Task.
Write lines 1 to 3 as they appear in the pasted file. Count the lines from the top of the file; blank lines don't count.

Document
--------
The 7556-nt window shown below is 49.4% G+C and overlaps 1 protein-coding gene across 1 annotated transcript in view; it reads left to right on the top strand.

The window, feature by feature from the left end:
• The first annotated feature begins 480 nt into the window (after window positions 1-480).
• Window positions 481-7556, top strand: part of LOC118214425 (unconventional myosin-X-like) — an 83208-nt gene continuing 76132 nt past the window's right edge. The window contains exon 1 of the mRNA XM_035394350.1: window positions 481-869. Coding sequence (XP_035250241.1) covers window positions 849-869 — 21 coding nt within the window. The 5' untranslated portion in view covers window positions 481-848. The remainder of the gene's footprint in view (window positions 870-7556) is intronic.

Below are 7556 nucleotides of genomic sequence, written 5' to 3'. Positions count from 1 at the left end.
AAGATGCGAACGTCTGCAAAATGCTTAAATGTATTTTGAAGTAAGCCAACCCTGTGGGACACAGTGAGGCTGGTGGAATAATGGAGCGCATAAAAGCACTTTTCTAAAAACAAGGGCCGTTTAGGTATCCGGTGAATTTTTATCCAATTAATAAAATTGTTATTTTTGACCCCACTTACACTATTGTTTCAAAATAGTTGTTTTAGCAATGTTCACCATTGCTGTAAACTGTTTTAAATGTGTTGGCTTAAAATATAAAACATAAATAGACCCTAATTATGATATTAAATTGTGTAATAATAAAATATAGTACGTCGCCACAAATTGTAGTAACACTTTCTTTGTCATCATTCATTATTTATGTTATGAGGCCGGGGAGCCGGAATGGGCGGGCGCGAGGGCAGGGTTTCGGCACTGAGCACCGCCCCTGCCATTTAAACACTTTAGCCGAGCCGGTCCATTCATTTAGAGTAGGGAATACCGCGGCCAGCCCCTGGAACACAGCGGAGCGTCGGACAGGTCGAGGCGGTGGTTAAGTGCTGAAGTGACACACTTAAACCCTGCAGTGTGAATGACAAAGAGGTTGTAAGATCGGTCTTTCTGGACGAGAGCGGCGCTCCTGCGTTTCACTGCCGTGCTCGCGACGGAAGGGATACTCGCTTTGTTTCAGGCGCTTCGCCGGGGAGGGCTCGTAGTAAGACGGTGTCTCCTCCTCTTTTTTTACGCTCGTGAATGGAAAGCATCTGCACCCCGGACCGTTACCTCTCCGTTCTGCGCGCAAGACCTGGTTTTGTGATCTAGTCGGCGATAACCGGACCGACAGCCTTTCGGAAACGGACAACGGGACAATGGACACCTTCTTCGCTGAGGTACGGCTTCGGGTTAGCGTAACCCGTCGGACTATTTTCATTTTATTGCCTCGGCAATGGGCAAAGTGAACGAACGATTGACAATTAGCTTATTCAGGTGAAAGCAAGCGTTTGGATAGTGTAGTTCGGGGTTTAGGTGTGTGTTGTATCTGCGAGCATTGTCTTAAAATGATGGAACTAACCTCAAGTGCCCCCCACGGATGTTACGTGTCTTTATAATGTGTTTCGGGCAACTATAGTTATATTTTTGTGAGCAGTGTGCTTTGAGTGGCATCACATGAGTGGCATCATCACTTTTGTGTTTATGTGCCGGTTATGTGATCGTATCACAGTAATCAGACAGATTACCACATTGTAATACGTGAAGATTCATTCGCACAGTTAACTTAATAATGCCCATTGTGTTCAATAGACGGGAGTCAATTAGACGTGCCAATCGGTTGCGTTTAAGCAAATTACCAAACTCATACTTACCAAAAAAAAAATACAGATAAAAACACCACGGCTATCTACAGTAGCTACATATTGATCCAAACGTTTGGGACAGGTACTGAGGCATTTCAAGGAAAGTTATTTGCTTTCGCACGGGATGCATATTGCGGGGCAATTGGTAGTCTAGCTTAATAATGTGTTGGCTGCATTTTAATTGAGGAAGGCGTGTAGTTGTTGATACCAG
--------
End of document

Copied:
The 7556-nt window shown below is 49.4% G+C and overlaps 1 protein-coding gene across 1 annotated transcript in view; it reads left to right on the top strand.

The window, feature by feature from the left end:
• The first annotated feature begins 480 nt into the window (after window positions 1-480).